The pleasant leisure which fell to the young pastor’s lot in a community of about 400 souls—for which down to the close of his life he cherished the utmost affection—did not make his mind indolent or his hands idle. It was natural that so juvenile a pastor should still for a time address himself to private study before coming before the public as an author, and all the more so in his case, seeing that in 1827 he went to Hannover for the purpose of passing a Colloquium, with a view to acquire the privilege of naturalization in the then existing kingdom. But as early as the year 1829 there was issued by Vandenhoeck and Ruprecht—the esteemed publishing-house, with which he so long maintained most friendly relations—the first portion of his work on the New Testament, containing the Greek text and the German translation. In the year 1830 followed his Libri symbolici Ecclesiae Lutheranae. In the same year—as a fruit of his Colloquium, and probably also of the services already rendered by him in the field of theological literature—he was appointed as pastor at Harste, near Göttingen. Although he had paved the way for such a step by acquiring naturalization in 1827, and had by his marriage with the pastor’s daughter in Grone become half a Hannoverian, and indeed a man of Göttingen, the breaking up of the home established seven years before at Osthausen was a sore trial to my parents. On the day after Christmas, amidst a severe snowstorm, when they doubly missed their wonted comfortable abode, they set out on their perilous journey from Osthausen amidst tears shed alike by those departing and by those left behind. It was not till the third day that the hardships and perils of the winter-migration were oMatthew :Their new relations were not at first of too agreeable a nature. They needed to be gradually inured to their new position in life before they could feel themselves at home in it. With the far less perfect communication at that time between the several districts of our country, and with the loose connection subsisting between one portion of the Germanic Federation and another, a journey from the Meiningen to the Göttingen district was a more distant, and a transference of abode thither in more than one respect a more difficult, matter than at present. Yet, in spite of the many new impressions which had to be formed and assimilated,—the power of which did not permit him in the remotest degree to anticipate that he would part from this community also with deep pain,—my father did not allow his scientific labours to lie in abeyance. In the beginning of the year 1832 appeared the second part of his work on the New Testament, containing the Commentary. The long time that elapsed between the first part (1829) and the second is explained by “the change of his place of abode, and the edition of the Libri symbolici, issued in the jubilee-year of the Augsburg Confession” (Preface, 20th Jan. 1832). The Commentary, according to the original plan, was to form two divisions, the first of which was to extend to the Book of Acts (inclusive), and the second was to embrace the remaining books. That this idea proved a mistaken one; that the work has extended to 16 divisions; that his own strength did not suffice to overtake the constantly increasing labour; that new editions were continually needed; that an English translation of it is in the press,—all this is evidence of the rare favour which the Commentary has retained for more than forty years among the theological public of all schools. It would be surprising, if in so long a period the standpoint of the author, diligent as he was and unwearied in research, had not undergone modifications; and that in the course of years his views did become more positive, is a fact well known to his readers; but to the principle of grammatico-historical interpretation, on which so much stress is laid in the Preface of 1832, he remained unalterably faithful down to the close of his life. And as a zealous representative of this school he will maintain his place in the history of exegesis, whatever new literary productions time may bring to light.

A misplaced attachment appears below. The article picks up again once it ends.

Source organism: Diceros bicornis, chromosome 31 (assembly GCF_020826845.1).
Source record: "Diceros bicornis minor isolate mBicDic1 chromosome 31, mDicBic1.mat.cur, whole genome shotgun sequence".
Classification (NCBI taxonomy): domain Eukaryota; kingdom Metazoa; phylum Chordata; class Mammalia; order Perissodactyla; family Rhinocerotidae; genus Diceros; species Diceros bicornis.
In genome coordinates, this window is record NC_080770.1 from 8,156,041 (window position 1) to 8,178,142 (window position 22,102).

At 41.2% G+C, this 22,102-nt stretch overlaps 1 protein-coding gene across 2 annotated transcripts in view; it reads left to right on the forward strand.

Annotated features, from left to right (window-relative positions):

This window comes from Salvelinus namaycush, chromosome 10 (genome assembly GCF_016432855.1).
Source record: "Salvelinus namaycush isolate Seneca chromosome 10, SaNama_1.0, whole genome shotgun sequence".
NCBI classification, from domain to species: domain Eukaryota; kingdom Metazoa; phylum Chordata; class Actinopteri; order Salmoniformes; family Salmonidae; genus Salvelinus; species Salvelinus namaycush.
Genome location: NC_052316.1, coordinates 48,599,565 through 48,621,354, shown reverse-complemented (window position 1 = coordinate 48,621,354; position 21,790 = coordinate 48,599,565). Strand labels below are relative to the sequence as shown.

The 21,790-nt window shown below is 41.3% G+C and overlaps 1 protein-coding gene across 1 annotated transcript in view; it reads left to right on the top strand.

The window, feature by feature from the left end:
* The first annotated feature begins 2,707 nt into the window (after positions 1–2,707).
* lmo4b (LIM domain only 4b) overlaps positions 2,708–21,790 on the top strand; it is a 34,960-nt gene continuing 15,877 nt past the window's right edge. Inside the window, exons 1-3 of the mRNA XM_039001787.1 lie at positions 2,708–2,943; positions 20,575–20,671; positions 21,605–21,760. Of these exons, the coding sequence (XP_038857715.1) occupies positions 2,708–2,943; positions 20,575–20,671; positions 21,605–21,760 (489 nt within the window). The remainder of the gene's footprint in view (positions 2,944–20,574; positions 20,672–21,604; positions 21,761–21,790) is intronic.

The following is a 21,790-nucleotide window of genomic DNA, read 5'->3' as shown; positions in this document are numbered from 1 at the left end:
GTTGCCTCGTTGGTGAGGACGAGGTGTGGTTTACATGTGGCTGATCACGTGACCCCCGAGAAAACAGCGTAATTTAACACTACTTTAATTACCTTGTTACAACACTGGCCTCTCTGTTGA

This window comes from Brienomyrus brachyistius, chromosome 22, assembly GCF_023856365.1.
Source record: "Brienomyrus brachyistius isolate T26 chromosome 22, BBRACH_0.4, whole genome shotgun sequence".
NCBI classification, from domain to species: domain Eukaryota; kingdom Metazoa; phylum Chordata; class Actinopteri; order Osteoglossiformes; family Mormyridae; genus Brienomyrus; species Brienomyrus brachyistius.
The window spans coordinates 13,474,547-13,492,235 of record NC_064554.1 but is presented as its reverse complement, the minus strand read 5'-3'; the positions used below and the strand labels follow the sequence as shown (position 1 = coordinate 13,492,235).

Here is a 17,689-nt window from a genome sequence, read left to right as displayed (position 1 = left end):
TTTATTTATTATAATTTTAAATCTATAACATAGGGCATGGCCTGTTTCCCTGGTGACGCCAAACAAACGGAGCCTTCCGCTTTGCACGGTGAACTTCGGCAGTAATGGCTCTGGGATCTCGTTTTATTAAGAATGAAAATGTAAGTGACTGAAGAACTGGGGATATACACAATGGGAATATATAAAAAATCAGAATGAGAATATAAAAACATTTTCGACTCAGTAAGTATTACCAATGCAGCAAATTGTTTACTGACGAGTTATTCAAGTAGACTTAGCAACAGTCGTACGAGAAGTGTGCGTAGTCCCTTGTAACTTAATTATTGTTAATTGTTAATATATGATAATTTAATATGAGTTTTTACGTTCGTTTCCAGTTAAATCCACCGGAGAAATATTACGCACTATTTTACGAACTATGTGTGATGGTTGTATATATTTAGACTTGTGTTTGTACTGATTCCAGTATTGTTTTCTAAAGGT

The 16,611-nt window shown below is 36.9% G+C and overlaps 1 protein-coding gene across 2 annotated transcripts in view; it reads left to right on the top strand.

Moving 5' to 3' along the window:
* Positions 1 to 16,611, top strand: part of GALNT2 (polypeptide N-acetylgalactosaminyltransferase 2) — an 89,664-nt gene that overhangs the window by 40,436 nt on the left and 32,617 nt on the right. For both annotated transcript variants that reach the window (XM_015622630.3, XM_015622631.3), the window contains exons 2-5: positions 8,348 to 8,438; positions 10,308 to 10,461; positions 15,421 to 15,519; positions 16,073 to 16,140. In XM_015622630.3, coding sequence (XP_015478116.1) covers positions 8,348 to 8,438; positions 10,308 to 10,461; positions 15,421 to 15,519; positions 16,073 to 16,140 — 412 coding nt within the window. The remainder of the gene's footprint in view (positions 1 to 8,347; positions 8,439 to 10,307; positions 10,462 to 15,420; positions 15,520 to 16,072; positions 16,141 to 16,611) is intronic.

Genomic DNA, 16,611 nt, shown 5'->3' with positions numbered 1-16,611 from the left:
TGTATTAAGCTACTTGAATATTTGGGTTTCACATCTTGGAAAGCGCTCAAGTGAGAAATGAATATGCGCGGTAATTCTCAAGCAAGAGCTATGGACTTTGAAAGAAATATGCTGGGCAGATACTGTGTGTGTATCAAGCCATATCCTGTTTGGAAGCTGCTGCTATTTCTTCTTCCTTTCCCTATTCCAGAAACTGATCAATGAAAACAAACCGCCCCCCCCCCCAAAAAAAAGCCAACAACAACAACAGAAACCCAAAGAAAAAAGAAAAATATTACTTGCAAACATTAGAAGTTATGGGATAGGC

With a rare activity of mind, he had the skill to lay hold of whatever—whether from friends or from opponents—could be of service to him. The circumstance that he mastered without difficulty the contents of the most voluminous Latin exegetes, and most conscientiously consulted the old Greek expositors, cannot surprise us, when we consider his preponderant leaning to classical studies; but the facts, that he used with ease commentaries written in English and French, that he never left out of view works composed in Dutch, and that he made himself master of Gothic so far as in a critical and exegetical point of view he had need of it,—all serve to attest alike his uncommon qualifications and his iron diligence. Everything new that made its appearance in the field of theological literature, especially in the domain of exegesis, excited his interest; sparing in self-indulgence otherwise, he conceived that, so far as concerned the acquisition of books, he had need to put a restraint on himself; as regards edition, place of publication, size, rarity, and the like, he had an astonishing memory. The administration of a large and liberally supported library seemed to him to be an enviable lot. The theological public hardly needs to be told that studies so comprehensive in range required of course years, and many years, to reach maturity, and that between the Commentary on Matthew of the year 1832 and the fifth edition of the same work in 1864, a very considerable difference in every respect is discernible. Among the MSS. left behind him I find a sixth edition of his Commentary on the Gospel of Matthew, which, although according to his own expression not yet quite ripe for the press, to judge from a superficial glance through it, deserves in every respect to be pronounced an improvement on its predecessor. He was in the habit of long polishing at a work and correcting it, before he marked it “ready for the press.” The ninth division—the Epistles to the Philippians, Colossians, and Philemon—was being printed in a fourth edition, when an incurable visceral disorder threw him on his last short, but painful, sickbed.